The summer months are a golden time for live bait anglers when it comes to fishing with leeches. Summer is the best time of the year to fish with these wiggling bloodsuckers.
Some anglers are reluctant to fish with leeches, but they are a versatile bait that will catch a wide range of species, including walleyes, smallmouth bass, largemouth bass, panfish and catfish.
Not all leeches are effective for catching fish, though, and it takes a bit of knowledge to fish them correctly. If you would like to learn more about how to cash in on using leeches this summer, here is some valuable information on how to do it.
TYPES OF LEECHES
Leeches are found throughout North America from small creeks and ponds to large lakes and rivers. There are many varieties of leeches and some are better at catching fish than others.
The leech that is most frequently used for bait is called the ribbon leach. It is dark in color, usually black or dark brown, sometimes with spots. It is long, has a flat body and many anglers swear they are more lively than other varieties. Most importantly, though, fish love them.
Likely the worst type of leech for bait is called horse leech, which fish tend to avoid, for unknown reasons.
During the summer months, many fish species are feeding heavily on leeches, but by mid-summer, the number of leeches available is dropping. The adult leeches are reproducing and dying off, meaning there are fewer leeches available to the fish.
The drop in leech numbers is good news for anglers, because it means the fish are more likely to take your bait. Even though leech numbers are down they still love to eat them and they will readily go after your offering.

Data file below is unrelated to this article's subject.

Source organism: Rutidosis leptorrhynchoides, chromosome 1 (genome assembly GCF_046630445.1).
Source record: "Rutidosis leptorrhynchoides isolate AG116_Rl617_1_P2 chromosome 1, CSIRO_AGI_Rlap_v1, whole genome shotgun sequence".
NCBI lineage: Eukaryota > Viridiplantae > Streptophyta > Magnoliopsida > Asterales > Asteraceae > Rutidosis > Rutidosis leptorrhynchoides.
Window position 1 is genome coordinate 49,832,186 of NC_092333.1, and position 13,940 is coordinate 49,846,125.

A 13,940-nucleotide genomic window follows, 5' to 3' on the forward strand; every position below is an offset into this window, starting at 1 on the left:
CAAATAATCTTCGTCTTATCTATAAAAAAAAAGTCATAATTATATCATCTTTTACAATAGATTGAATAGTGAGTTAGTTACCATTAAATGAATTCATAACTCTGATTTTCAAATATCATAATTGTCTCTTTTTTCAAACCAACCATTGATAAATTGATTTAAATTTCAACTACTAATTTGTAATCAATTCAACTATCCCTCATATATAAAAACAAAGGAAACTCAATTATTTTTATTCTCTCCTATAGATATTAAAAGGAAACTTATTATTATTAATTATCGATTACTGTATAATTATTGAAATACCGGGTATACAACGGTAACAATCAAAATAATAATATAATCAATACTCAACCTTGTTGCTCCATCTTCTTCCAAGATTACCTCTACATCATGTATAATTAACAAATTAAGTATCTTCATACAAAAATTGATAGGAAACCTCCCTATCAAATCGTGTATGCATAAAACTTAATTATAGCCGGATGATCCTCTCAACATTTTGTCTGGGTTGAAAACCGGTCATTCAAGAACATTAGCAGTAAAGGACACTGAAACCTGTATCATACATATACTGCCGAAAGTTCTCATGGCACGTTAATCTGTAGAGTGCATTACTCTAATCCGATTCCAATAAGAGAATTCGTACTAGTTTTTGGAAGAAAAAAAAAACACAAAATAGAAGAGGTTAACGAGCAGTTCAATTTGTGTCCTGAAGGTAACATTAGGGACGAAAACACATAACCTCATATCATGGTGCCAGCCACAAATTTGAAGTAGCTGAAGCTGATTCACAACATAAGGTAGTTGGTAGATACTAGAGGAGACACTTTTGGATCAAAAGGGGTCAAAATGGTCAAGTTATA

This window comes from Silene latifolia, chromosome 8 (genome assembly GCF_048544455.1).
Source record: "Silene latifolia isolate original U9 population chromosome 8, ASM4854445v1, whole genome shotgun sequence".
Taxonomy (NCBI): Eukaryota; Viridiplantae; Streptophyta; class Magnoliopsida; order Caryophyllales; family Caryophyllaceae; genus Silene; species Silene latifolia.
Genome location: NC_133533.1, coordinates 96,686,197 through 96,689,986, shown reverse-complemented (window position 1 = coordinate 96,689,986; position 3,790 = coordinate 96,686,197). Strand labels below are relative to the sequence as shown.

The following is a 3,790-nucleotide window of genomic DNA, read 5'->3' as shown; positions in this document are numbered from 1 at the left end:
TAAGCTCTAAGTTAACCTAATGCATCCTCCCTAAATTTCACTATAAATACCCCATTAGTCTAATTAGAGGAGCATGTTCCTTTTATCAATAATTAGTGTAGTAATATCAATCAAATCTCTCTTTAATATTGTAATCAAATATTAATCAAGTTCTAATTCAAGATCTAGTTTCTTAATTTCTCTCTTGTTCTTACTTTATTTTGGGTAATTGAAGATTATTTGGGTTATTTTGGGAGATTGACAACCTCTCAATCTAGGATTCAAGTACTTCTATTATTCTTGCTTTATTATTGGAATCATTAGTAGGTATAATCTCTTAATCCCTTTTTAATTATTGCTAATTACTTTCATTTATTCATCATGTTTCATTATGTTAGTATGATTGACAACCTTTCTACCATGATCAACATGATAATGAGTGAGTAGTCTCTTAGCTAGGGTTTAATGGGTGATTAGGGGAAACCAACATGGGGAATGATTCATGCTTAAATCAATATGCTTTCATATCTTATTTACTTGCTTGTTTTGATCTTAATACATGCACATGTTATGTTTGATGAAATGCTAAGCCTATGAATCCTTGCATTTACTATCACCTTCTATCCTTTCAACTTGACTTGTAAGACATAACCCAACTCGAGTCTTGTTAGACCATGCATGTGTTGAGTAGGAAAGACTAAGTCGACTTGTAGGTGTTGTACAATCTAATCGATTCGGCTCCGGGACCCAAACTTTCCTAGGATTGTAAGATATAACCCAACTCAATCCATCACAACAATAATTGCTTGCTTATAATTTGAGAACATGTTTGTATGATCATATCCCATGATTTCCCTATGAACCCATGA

Leeches can be fished successfully using a number of tactics. The most popular methods are below a bobber, on a jig or using a Lindy Rig setup. Jigs or bobbers tend to work best for bass and panfish, while the Lindy Rig setup is better for walleyes and catfish.
One of the most important aspects of fishing with leeches is learning how to hook them correctly. Many anglers hook them through the suction cup end, which is the tail. When hooked from this end the leech tends to curl up and provides little action. If hooked through the head, or the opposite end, the leech is more likely to stay uncurled and swim freely, providing the needed action to catch fish.
Unlike other live bait, such as minnows or night crawlers, leeches are much easier to keep alive for long periods of time. They are resilient to a wide range of temperatures and do not need much oxygen to survive. Because it takes so little effort to keep leeches alive, it is easy to store them to fish with late in the season, when they may no longer be available at your local bait store. Occasional changes of water will help keep them alive longer.
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